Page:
The mining operation is hazardous in nature. It impairs ecology and people's right of natural resources. The entire process of setting up and functioning of mining operation require utmost good faith and honesty on the part of the intending entrepreneur. For carrying on any mining activity close to township which has tendency to degrade environment and are likely to effect air, water and soil and impair the quality of life of inhabitants of the area, there would be greater responsibility on the part of the entrepreneur. The fullest disclosures including the potential for increased burdens on the environment consequent upon possible increase in the quantum and degree of pollution, has to be made at the outset so that public and all those concerned including authorities may decide whether the permission can at all be granted for carrying on mining activity. The regulatory authorities have to act with utmost care in ensuring compliance of safeguards, norms and standards to be observed by such entrepreneurs. When questioned, the regulatory authorities have to show that the said authorities acted in the manner enjoined upon them. Where the regulatory authorities, either connive or act negligently by not taking prompt action to prevent, avoid or control the damage to environment, natural resources and peoples' life, health and property, the principles of accountability for restoration and compensation have to be applied.

The development and the protection of environments are not enemies. If without degrading the environment or minimising adverse effects thereupon by applying stringent safeguards, it is possible to carry on development activity applying the principles of sustainable development, in that eventuality, the development has to go on because one cannot lose sight of the need for development of industries, irrigation resources and power projects etc. including the need to improve employment opportunities and the generation of revenue. A balance has to be struck. We may note that to stall fast the depletion of forest, series of orders have been passed by this Court in T.N. Godavarman's case regulating the felling of trees in all the forests in the country. Principle 15 of Rio Conference of 1992 relating to the applicability of precautionary principle which stipulates that where there are threats of serious or irreversible damage, lack of full scientific certainty shall not be used as a reason for proposing effective measures to prevent environmental degradation is also required to be kept in view. In such matters, many a times, the option to be adopted is not very easy or in a straight jacket. If an activity is allowed to go ahead, there may be irreparable damage to the environment and if it is stopped, there may be irreparable damage to economic interest. In case of doubt, however, protection of environment would have precedence over the economic interest. Precautionary principle requires anticipatory action to be taken to prevent harm. The harm can be prevented even on a reasonable suspicion. It is not always necessary that there should be direct evidence of harm to the environment.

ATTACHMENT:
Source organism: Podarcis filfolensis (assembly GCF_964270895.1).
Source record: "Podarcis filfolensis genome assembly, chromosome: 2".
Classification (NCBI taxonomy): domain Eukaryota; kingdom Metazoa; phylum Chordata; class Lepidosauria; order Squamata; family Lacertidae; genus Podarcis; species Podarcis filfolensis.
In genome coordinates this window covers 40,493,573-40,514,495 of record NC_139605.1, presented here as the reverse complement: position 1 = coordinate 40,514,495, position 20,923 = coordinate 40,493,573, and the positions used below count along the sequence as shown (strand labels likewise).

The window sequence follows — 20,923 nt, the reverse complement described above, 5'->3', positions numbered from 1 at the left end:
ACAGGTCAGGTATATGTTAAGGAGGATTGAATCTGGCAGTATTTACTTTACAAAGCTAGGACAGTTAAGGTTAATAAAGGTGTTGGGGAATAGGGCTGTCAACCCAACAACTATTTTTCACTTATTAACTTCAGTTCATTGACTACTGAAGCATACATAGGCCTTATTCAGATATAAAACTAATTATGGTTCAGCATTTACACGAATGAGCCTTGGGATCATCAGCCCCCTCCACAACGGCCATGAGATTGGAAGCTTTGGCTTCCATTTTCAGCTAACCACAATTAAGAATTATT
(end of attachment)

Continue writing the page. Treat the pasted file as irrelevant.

Bearing in mind the aforesaid principles, we have to consider the main question: should the mining activity in areas in question be banned altogether or permitted and, if so, conditions to be provided therefor? The reports and suggestions of NEERI, EPCA and CEC have already been extensively noted. The effect of mining activity in area upto 5 km. from Delhi-Haryana border on Haryana side of the ridge and also in the Aravalli Hills is to be seen in light of these reports and another report dealt later.

One of the aspect stated in these reports is about carrying on of mining activity in close proximity to the residential area and/or main roads carrying traffic.

Mines and Minerals (Regulation and Development) Act and Rules thereunder The grant of mining lease is governed by the Mines and Minerals (Regulation and Development) Act, 1957 (for short, 'the MMRD Act) which was enacted to provide for the development and regulation of mines and minerals under the control of the Union. Section 13 is the rule making power of the Central Government. The Central Government is empowered to make rules to provide for the manner in which rehabilitation of flora and other vegetation, such as trees, shrubs and the like destroyed by reason of any mining operation shall be made in the same area or in any other area selected by the Central Government (whether by way of reimbursement of the cost of rehabilitation or otherwise) by the person holding the mining lease. Section 18, inter alia, casts a duty upon the Central Government to take all such steps as may be necessary for the conservation and systematic development of minerals in India and for the protection of environment by preventing or controlling any pollution which may be caused by mining operations and for such purposes, the Central Government may, by notification in the official gazette, make such rules as it thinks fit.